must consider the delicate balance between their intellectual property rights and the
urgent demands of public health, particularly in the developing world.
∙ In many nations, legislators have questioned business’s influence on politics. Business
has a legitimate role to play in the public policy process, but it has on occasion shaded
over into undue influence and even corruption. In the United States, recent court decisions have changed the rules of the game governing how corporations and individuals
can contribute to and influence political parties and public officials. Technology offers
candidates and political parties new ways to reach out and inform potential voters. Businesses the world over are challenged to determine their legitimate scope of influence
and how to voice their interests most effectively in the public policy process.
The new Fifteenth Edition of Business and Society addresses this complex agenda of
issues and their impact on business and its stakeholders. It is designed to be the required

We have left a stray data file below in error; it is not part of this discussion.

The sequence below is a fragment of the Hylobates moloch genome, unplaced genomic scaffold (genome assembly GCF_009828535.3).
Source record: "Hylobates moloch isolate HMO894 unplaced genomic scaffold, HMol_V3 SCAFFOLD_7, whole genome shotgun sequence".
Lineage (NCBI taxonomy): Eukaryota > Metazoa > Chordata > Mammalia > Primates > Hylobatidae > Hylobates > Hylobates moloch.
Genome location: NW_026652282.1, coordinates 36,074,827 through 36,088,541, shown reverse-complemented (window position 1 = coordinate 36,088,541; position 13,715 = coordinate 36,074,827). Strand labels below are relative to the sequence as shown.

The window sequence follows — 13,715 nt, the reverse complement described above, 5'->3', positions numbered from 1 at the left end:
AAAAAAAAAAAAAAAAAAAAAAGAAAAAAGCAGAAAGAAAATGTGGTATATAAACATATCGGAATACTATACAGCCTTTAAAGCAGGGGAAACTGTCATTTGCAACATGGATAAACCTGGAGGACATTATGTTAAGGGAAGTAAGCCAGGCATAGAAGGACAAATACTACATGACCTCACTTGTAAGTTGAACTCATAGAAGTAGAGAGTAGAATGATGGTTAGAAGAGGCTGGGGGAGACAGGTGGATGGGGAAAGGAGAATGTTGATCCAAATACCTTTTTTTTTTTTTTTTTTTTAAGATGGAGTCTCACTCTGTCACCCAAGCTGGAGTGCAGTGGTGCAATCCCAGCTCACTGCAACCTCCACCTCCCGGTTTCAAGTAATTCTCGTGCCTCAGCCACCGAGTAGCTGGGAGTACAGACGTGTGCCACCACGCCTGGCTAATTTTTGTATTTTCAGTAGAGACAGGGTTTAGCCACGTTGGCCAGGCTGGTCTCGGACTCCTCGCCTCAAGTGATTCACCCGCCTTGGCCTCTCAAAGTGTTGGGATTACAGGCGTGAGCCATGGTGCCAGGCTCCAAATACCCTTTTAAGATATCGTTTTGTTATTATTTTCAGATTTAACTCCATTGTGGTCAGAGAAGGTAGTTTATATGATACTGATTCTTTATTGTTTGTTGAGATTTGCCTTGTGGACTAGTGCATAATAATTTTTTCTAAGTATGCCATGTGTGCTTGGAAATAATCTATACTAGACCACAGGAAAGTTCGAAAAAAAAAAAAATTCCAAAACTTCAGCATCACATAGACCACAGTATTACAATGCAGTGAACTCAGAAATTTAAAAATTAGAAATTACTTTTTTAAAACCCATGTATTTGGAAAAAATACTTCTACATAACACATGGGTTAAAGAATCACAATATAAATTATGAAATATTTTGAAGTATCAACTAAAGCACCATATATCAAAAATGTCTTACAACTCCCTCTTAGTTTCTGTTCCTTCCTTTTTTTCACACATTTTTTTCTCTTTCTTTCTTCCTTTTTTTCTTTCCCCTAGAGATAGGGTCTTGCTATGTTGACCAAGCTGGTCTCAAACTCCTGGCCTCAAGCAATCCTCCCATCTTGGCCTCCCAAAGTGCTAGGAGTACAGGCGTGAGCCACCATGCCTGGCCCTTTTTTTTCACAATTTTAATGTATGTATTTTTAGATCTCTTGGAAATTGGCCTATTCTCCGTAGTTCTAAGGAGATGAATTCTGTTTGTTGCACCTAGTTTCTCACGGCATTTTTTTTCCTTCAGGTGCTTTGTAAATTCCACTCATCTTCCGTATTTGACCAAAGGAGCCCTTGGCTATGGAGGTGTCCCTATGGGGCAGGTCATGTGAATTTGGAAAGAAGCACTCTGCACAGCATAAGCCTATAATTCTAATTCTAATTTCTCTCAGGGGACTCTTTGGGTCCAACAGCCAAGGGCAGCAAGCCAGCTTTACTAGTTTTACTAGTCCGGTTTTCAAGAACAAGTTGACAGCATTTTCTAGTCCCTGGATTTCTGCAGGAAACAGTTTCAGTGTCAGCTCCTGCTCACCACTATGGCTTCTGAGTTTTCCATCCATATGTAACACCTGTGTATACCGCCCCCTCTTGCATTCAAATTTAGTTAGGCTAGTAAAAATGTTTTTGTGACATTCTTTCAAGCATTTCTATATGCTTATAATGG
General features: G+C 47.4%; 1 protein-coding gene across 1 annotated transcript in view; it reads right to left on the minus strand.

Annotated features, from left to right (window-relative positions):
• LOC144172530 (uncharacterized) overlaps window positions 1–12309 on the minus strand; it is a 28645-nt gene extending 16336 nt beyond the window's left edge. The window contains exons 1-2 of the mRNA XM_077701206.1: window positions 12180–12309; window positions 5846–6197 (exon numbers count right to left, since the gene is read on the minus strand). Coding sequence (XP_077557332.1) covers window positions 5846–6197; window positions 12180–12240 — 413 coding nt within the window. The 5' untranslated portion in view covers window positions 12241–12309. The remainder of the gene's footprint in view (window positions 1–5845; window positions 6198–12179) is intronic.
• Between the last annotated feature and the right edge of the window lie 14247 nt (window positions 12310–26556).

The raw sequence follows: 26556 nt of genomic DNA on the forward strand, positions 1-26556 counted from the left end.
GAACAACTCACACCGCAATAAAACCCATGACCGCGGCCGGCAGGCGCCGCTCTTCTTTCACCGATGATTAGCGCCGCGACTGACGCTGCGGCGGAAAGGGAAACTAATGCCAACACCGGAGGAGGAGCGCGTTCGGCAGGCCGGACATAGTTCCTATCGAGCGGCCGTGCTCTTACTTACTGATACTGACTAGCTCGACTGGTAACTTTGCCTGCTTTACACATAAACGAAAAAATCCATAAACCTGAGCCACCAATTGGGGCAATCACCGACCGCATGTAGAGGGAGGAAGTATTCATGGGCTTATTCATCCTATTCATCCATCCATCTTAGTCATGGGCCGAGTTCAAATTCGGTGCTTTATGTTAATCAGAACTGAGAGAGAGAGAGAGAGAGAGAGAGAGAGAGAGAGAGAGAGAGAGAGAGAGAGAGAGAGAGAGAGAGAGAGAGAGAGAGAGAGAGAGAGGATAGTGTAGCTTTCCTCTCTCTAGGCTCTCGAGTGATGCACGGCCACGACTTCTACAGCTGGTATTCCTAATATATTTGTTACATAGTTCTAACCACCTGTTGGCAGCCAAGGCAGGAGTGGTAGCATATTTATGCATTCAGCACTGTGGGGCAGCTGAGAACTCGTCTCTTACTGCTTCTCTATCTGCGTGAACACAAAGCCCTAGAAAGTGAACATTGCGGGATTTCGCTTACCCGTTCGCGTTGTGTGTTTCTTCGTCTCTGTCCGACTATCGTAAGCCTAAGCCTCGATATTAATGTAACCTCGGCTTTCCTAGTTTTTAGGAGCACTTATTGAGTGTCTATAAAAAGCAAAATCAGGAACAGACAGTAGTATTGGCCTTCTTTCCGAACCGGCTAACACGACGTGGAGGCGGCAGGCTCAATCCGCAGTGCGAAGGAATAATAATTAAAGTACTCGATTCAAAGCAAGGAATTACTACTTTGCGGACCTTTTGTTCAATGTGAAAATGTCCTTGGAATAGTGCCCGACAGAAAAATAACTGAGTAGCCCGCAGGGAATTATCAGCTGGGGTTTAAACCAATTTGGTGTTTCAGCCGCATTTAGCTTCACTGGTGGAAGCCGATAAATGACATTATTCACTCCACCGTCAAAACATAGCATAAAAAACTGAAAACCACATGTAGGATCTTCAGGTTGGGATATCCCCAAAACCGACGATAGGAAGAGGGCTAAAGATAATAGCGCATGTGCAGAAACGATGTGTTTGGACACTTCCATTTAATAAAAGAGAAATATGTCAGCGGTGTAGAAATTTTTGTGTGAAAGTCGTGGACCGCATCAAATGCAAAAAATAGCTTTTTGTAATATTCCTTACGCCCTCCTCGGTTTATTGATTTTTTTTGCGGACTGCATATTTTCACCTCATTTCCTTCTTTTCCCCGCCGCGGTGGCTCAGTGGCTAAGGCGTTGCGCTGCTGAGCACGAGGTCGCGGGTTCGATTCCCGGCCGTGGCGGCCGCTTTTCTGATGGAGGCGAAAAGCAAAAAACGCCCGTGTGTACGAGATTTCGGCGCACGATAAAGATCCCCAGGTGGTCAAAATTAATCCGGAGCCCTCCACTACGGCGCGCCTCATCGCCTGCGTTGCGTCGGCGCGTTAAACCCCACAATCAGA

textbook in an undergraduate or graduate course in Business and Society; Business, Government, and Society; Social Issues in Management; or the Environment of Business. It
may also be used, in whole or in part, in courses in Business Ethics and Public Affairs
Management. This new edition of the text is also appropriate for an undergraduate sociology course that focuses on the role of business in society or on contemporary issues in
The core argument of Business and Society is that corporations serve a broad public
purpose: to create value for society. All companies must make a profit for their owners.
Indeed, if they did not, they would not long survive. However, corporations create many
other kinds of value as well. They are responsible for professional development for their
employees, innovative new products for their customers, and generosity to their communities. They must partner with a wide range of individuals and groups in society to advance